Vladislav Illich-Svitych

Vladislav Illich-Svitych
Владислав Иллич-Свитыч
Vladislav Markovich Illich-Svitych

September 12, 1934
Kyiv, Ukrainian SSR, Soviet Union (now Ukraine)
DiedAugust 22, 1966(1966-08-22) (aged 31)
Shchyolkovo, Moscow Oblast, Russian SFSR, Soviet Union

Vladislav Markovich Illich-Svitych (Russian: Владисла́в Ма́ркович И́ллич-Сви́тыч, also transliterated as Illič-Svityč; September 12, 1934 – August 22, 1966) was a Soviet linguist and accentologist. He was a founding father of comparative Nostratic linguistics and the Moscow School of Comparative Linguistics.


Of Polish Jewish descent, Illich-Svitych was born in Kyiv. In 1941, he and his parents moved to Chkalov and later to Moscow. His father, Mark Vladislavovich Illich-Svitych (1886–1963), worked as a bookkeeper. His mother, Klara Moiseevna Desner (1901–1955), was chief director of puppet theater in Orenburg.

He resuscitated the long-forgotten Nostratic hypothesis, originally proposed by Holger Pedersen in 1903. While embarking on a field trip to collect data on the Hungarian dialects of the Carpathians, he died in an automobile accident on August 22, 1966, near Moscow.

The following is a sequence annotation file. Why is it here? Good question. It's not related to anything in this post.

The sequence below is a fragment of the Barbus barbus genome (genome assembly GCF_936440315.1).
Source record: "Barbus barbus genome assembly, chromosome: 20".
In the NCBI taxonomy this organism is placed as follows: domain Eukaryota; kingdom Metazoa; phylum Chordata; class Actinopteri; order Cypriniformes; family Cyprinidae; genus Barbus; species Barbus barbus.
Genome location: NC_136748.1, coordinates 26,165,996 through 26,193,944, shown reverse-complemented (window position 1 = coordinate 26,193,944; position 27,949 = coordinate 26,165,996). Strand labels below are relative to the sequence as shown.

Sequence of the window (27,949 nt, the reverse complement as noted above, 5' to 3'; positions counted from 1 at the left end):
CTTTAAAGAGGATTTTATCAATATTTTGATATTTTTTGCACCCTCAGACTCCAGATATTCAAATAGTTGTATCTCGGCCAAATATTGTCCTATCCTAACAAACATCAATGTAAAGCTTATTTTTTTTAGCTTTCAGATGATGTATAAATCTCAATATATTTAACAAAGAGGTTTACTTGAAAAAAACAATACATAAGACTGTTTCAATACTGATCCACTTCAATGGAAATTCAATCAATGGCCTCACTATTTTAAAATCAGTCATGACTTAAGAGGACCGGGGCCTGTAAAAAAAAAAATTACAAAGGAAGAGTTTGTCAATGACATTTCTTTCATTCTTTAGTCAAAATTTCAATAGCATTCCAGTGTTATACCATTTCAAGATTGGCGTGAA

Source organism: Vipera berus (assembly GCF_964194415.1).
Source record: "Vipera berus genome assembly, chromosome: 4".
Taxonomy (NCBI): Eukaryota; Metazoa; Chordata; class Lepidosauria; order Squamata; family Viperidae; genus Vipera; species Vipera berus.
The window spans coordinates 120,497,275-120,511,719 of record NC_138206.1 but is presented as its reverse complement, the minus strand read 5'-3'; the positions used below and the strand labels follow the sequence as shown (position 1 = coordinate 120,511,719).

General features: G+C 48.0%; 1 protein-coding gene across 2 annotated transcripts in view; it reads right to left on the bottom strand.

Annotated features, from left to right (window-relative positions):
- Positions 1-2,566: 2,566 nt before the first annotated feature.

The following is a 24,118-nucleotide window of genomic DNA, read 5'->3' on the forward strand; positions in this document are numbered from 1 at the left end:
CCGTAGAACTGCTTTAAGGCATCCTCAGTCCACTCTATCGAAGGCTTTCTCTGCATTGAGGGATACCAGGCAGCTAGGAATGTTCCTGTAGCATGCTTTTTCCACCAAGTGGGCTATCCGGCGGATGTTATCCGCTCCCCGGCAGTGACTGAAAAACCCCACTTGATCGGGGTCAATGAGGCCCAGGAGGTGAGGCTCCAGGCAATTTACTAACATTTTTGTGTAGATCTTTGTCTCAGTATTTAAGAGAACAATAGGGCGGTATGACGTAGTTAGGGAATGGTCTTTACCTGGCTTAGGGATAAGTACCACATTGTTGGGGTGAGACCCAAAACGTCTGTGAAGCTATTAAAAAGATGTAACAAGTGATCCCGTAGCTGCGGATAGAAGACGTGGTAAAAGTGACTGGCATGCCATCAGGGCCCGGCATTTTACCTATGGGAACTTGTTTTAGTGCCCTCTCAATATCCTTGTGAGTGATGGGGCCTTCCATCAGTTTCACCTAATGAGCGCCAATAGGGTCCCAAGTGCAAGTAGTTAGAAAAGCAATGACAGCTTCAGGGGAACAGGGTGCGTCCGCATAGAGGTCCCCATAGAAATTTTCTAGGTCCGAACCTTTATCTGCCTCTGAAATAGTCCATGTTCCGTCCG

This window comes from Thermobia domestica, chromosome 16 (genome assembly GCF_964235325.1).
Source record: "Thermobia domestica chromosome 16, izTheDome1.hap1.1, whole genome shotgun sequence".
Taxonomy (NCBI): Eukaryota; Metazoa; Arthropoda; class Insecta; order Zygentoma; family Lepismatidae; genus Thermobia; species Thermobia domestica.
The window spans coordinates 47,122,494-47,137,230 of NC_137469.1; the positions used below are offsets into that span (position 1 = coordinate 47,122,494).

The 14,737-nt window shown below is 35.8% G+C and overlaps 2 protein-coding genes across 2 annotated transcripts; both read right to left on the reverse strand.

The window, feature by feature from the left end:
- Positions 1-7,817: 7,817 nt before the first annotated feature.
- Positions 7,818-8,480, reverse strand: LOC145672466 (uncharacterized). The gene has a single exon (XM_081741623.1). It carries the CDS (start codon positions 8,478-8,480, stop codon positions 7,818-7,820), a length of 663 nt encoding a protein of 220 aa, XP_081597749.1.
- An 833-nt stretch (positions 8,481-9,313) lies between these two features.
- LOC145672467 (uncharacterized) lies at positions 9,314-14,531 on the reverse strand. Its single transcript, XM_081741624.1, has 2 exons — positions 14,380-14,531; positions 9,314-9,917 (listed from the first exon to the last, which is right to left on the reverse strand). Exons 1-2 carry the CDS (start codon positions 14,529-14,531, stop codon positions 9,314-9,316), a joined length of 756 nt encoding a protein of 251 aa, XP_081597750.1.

His death prevented him from completing the Comparative Dictionary of Nostratic Languages, but the ambitious work was continued by his colleagues, including Sergei Starostin and Vladimir Dybo.

Illich-Svitych was buried at the Obraztsovskoye Cemetery in the Shchyolkovsky District of the Moscow Region. A phrase in the Nostratic language is engraved on his tombstone.

Selected publications

  • Nominal Accentuation in Baltic and Slavic, translated by R. L. Leed and R. F. Feldstein, Cambridge, London 1979: the MIT Press. (originally edited in Russian in 1963)

See also

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